There are lots of reasons to join us here. English @ SUNY Geneseo is a space where English majors and faculty can work together across different courses or across different sections of the same course. It’s also a platform for students and faculty sharing a particular interest — creative writing, say, or Irish Studies — to explore that interest together and publish some of their work to a wider public.
Course management systems typically keep blog and wiki conversation sequestered inside this course or that. But often students and faculty have something to say that’s relevant across courses — certainly across sections of the same course. The Reader and Text blog is for students in the English department’s gateway course in the major. It’s part of a larger site for bringing the students across all sections of […]
Well, maybe that’s going a little far. But we certainly hope English @ SUNY Geneseo will be a starting point for lively discussion about life, beauty, value, and other concerns that tie students and faculty together in the English major.
English @ SUNY Geneseo is an online community for SUNY Geneseo students, faculty, and staff in the English major and related programs.
We also welcome alumni, fellow-travelers from other Geneseo departments, and anyone collaborating with SUNY Geneseo English on a project.
Click "Register" to request an account. Only Geneseo email addresses accepted for now.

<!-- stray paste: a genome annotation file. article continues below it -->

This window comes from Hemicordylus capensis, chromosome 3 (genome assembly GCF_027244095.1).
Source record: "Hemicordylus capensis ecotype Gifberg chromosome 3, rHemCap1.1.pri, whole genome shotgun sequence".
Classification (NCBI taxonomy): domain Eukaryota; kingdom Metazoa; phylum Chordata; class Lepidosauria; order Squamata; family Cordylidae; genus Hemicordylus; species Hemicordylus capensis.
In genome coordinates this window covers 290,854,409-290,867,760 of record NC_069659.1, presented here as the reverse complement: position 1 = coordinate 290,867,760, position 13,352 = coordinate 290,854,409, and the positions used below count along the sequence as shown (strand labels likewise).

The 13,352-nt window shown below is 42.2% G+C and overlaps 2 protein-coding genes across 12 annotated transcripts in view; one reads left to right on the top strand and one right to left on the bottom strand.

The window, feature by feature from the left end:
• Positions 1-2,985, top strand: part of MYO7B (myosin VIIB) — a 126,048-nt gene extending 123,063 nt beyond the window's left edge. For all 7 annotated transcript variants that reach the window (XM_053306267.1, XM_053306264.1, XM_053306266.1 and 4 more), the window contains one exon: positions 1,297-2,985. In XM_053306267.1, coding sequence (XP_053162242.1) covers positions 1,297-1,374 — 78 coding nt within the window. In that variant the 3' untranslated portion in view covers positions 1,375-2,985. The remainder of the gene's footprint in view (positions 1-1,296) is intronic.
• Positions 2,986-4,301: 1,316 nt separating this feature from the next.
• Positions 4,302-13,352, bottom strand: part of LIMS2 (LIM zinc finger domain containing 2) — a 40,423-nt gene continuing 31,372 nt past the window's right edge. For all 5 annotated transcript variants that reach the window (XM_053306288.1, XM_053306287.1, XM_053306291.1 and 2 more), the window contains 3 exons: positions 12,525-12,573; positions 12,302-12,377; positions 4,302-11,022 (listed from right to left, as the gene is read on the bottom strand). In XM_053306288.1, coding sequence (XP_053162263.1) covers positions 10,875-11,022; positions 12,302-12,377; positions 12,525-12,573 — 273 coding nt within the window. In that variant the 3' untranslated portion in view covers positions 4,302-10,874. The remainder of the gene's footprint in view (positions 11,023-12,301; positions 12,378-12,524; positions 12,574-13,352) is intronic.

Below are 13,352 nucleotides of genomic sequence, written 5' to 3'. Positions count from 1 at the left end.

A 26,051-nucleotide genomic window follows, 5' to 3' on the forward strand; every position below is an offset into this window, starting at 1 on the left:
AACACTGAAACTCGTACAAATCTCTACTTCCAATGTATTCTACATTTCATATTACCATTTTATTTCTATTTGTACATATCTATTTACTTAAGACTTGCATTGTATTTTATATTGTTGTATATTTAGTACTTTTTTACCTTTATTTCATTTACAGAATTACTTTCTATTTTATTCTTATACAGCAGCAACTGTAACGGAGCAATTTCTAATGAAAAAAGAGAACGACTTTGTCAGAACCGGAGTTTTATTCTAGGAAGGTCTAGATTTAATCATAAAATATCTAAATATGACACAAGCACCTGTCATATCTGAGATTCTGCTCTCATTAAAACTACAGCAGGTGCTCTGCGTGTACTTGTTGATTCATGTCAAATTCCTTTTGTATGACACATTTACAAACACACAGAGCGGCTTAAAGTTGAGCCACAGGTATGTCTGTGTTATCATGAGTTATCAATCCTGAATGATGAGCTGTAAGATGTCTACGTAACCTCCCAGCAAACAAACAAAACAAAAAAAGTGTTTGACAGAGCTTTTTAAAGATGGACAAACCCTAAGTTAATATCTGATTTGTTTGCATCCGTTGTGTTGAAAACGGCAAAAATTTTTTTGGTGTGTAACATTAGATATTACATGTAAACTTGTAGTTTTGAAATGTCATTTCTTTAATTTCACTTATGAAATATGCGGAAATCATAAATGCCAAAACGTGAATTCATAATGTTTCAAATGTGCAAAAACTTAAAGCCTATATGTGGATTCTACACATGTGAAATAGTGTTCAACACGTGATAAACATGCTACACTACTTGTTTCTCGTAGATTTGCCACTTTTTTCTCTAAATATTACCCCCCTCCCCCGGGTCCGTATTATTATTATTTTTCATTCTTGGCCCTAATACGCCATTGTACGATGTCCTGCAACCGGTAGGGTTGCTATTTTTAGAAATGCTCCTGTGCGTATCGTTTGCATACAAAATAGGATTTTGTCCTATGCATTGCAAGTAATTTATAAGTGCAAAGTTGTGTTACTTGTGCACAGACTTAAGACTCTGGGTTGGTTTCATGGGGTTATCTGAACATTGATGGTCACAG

I will admit that I struggled finding a poem to do exercise number 8 with. Having never done anything like this exercise before, I wasn’t sure exactly which direction to take it in. I chose Norwood’s poem, […]
This semester is already halfway over (doesn’t feel like it, does it?) and this is just a brief meditation on where we are right now. Personally I feel like I’ve learned so much from you guys–reading your poems, […]
Bleak House is a novel that contains a complicated web of subplots, major characters, and minor characters; however, one main theme carried throughout the novel is the Victorian legal system, specifically the corruption of it. The court that Dickens references in his hefty novel is the Court of Chancery, one of the two main British courts of the…[Read more]
Yesterday, after picking up my roommate at the airport, I had to drive her to her lab in the ISC to feed her cells. Currently they’re looking at cancer cells and watching growth patterns. She said I could see the […]
With Prufrock getting a fair amount of attention in class I wanted to post a recording of Eliot reading the poem in the hopes that you all will have some line of it repeating in your heads on the way to class. By […]
Towards the beginning of this semester, I was asked to do a translation for Gandy Dancer; that is, to pick a German poem and translate it into English. It felt at the time (and still feels) like a daunting task, […]
After reading Amy’s poem for workshop, I realized that the quadruple colon (::::) created a kind of noise for me by the end of the reading. Since the speaker was making a telephone call, the recurring :::: sounded […]
So I was thinking about writing a post dealing with the differences between writing music and poetry. For me it’s easier to write poetry than it is to write music, and I have no idea why that is. I think it’s […]
Something that caught my attention about the Gallaher reading “A Line Is a Hesitation, Not a World” in A Broken Thing is a line in which he says, “I dislike hearing someone mention the ‘music’ of the line just […]